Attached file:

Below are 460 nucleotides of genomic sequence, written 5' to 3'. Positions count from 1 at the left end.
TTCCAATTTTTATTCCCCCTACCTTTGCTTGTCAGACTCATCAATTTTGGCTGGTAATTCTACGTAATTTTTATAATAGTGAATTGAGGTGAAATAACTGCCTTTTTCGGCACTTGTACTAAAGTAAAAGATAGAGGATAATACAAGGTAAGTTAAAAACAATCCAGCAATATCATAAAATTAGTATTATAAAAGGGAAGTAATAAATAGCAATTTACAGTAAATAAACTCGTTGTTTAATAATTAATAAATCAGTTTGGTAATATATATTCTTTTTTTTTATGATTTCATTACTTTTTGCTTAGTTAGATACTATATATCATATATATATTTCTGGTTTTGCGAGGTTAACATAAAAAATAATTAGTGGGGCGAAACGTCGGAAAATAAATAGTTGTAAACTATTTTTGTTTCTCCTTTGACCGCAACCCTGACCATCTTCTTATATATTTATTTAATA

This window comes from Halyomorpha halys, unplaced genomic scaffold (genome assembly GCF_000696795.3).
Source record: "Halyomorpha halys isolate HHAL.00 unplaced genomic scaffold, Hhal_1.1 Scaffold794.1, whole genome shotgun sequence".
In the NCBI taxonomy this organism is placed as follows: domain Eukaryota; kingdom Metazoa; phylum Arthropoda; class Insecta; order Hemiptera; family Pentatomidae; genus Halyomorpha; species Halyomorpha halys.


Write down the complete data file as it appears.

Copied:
Below are 460 nucleotides of genomic sequence, written 5' to 3'. Positions count from 1 at the left end.
TTCCAATTTTTATTCCCCCTACCTTTGCTTGTCAGACTCATCAATTTTGGCTGGTAATTCTACGTAATTTTTATAATAGTGAATTGAGGTGAAATAACTGCCTTTTTCGGCACTTGTACTAAAGTAAAAGATAGAGGATAATACAAGGTAAGTTAAAAACAATCCAGCAATATCATAAAATTAGTATTATAAAAGGGAAGTAATAAATAGCAATTTACAGTAAATAAACTCGTTGTTTAATAATTAATAAATCAGTTTGGTAATATATATTCTTTTTTTTTATGATTTCATTACTTTTTGCTTAGTTAGATACTATATATCATATATATATTTCTGGTTTTGCGAGGTTAACATAAAAAATAATTAGTGGGGCGAAACGTCGGAAAATAAATAGTTGTAAACTATTTTTGTTTCTCCTTTGACCGCAACCCTGACCATCTTCTTATATATTTATTTAATA

This window comes from Halyomorpha halys, unplaced genomic scaffold (genome assembly GCF_000696795.3).
Source record: "Halyomorpha halys isolate HHAL.00 unplaced genomic scaffold, Hhal_1.1 Scaffold794.1, whole genome shotgun sequence".
In the NCBI taxonomy this organism is placed as follows: domain Eukaryota; kingdom Metazoa; phylum Arthropoda; class Insecta; order Hemiptera; family Pentatomidae; genus Halyomorpha; species Halyomorpha halys.